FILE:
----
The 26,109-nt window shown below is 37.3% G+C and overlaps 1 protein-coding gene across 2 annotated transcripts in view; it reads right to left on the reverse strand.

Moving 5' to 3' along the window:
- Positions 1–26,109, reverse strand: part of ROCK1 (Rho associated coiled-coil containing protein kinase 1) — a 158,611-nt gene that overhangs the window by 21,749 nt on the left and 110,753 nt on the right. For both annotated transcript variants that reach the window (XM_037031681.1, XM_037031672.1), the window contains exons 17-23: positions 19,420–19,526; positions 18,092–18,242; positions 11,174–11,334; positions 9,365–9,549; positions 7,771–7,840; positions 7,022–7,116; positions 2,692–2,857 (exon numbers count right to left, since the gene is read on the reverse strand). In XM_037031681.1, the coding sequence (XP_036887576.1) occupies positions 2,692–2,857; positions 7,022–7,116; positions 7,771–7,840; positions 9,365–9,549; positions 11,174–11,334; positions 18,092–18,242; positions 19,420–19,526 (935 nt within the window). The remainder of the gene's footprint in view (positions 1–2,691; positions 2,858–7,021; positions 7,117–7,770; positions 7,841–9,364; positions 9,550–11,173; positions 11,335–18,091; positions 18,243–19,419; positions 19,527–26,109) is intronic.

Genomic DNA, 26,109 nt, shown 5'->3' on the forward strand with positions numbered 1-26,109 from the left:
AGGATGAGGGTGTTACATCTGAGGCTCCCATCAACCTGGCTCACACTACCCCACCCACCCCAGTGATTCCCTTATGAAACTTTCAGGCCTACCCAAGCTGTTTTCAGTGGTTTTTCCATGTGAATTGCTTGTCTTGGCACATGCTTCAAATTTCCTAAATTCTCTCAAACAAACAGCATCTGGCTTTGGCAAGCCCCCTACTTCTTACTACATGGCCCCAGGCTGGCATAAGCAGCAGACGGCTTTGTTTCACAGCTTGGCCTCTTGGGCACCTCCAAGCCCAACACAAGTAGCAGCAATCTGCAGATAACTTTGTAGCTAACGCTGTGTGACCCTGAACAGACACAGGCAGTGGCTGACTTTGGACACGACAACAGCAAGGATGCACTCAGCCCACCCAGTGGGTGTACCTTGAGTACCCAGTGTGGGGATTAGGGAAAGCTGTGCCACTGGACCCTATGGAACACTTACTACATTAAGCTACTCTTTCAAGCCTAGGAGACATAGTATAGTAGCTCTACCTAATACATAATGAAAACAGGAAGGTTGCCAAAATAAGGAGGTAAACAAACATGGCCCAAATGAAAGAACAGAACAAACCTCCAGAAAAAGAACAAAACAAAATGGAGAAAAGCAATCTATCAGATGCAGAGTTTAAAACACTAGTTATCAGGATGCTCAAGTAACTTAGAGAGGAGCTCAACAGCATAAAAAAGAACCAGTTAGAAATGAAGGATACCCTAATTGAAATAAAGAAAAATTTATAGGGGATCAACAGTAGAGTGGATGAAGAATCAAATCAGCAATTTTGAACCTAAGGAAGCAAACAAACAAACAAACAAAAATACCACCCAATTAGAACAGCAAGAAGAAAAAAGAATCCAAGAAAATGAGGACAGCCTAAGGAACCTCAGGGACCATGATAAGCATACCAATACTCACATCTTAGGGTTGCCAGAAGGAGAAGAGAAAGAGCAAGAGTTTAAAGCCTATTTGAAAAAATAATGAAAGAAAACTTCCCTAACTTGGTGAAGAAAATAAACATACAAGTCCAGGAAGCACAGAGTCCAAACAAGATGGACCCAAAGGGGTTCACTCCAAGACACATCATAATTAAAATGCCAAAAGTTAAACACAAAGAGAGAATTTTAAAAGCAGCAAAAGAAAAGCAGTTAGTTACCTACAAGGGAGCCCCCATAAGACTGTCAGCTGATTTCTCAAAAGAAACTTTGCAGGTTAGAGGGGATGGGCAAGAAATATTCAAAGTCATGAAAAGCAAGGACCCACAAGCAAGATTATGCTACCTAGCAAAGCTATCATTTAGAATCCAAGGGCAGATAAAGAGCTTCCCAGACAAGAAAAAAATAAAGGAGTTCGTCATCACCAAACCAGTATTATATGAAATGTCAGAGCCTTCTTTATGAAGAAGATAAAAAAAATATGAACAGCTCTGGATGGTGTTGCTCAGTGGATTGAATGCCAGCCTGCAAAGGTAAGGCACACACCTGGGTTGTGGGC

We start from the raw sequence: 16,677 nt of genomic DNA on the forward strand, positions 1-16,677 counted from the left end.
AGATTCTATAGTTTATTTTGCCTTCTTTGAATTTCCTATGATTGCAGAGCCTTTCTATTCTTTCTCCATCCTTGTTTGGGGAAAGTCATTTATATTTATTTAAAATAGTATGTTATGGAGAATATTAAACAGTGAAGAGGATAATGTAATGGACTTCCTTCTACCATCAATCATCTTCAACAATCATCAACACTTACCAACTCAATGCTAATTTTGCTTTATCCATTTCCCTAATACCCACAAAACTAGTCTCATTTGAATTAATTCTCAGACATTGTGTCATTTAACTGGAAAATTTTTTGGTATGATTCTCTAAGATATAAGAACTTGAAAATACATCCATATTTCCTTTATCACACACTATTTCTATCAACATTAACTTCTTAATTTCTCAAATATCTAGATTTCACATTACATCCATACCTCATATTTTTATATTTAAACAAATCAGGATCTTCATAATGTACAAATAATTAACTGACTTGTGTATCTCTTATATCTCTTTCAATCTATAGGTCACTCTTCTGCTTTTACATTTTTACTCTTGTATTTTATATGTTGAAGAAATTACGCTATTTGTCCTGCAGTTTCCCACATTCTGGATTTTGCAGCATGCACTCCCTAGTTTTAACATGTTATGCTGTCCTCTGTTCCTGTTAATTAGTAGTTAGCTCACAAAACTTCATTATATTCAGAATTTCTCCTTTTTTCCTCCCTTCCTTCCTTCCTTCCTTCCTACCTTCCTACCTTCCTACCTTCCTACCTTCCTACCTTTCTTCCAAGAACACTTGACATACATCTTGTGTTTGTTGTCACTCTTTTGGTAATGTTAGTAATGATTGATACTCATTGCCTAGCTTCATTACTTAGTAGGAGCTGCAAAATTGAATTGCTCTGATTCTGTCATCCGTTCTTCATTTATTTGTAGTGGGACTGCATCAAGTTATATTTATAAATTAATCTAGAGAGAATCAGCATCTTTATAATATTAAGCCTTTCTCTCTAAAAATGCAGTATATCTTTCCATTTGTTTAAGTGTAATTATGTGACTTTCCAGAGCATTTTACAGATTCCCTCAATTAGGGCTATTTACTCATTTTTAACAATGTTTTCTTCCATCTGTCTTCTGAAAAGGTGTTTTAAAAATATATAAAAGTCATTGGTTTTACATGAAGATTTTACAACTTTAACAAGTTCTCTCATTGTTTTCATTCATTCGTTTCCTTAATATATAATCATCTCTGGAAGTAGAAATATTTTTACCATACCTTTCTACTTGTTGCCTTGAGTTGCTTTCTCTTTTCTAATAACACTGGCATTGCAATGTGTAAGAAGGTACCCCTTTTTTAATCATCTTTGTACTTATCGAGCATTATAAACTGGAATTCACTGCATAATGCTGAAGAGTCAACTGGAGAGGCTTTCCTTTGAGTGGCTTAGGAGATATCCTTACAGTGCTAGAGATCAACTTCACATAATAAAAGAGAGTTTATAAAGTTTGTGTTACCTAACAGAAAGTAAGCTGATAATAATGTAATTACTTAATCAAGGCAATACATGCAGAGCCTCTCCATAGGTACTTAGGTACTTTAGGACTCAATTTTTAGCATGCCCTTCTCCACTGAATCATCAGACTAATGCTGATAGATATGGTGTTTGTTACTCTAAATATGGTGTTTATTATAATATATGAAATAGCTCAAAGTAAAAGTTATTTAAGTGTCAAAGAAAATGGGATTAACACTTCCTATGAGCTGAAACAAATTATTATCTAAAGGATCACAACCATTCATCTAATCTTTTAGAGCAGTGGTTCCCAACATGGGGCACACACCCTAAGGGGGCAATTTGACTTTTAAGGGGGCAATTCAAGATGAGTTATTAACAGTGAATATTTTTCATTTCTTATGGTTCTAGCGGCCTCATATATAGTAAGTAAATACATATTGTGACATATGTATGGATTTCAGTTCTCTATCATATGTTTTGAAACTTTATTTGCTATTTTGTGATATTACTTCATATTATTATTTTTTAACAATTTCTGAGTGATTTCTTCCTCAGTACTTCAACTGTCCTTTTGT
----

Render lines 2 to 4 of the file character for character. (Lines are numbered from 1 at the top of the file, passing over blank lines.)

Moving 5' to 3' along the window:
- Positions 1–26,109, reverse strand: part of ROCK1 (Rho associated coiled-coil containing protein kinase 1) — a 158,611-nt gene that overhangs the window by 21,749 nt on the left and 110,753 nt on the right. For both annotated transcript variants that reach the window (XM_037031681.1, XM_037031672.1), the window contains exons 17-23: positions 19,420–19,526; positions 18,092–18,242; positions 11,174–11,334; positions 9,365–9,549; positions 7,771–7,840; positions 7,022–7,116; positions 2,692–2,857 (exon numbers count right to left, since the gene is read on the reverse strand). In XM_037031681.1, the coding sequence (XP_036887576.1) occupies positions 2,692–2,857; positions 7,022–7,116; positions 7,771–7,840; positions 9,365–9,549; positions 11,174–11,334; positions 18,092–18,242; positions 19,420–19,526 (935 nt within the window). The remainder of the gene's footprint in view (positions 1–2,691; positions 2,858–7,021; positions 7,117–7,770; positions 7,841–9,364; positions 9,550–11,173; positions 11,335–18,091; positions 18,243–19,419; positions 19,527–26,109) is intronic.

Genomic DNA, 26,109 nt, shown 5'->3' on the forward strand with positions numbered 1-26,109 from the left: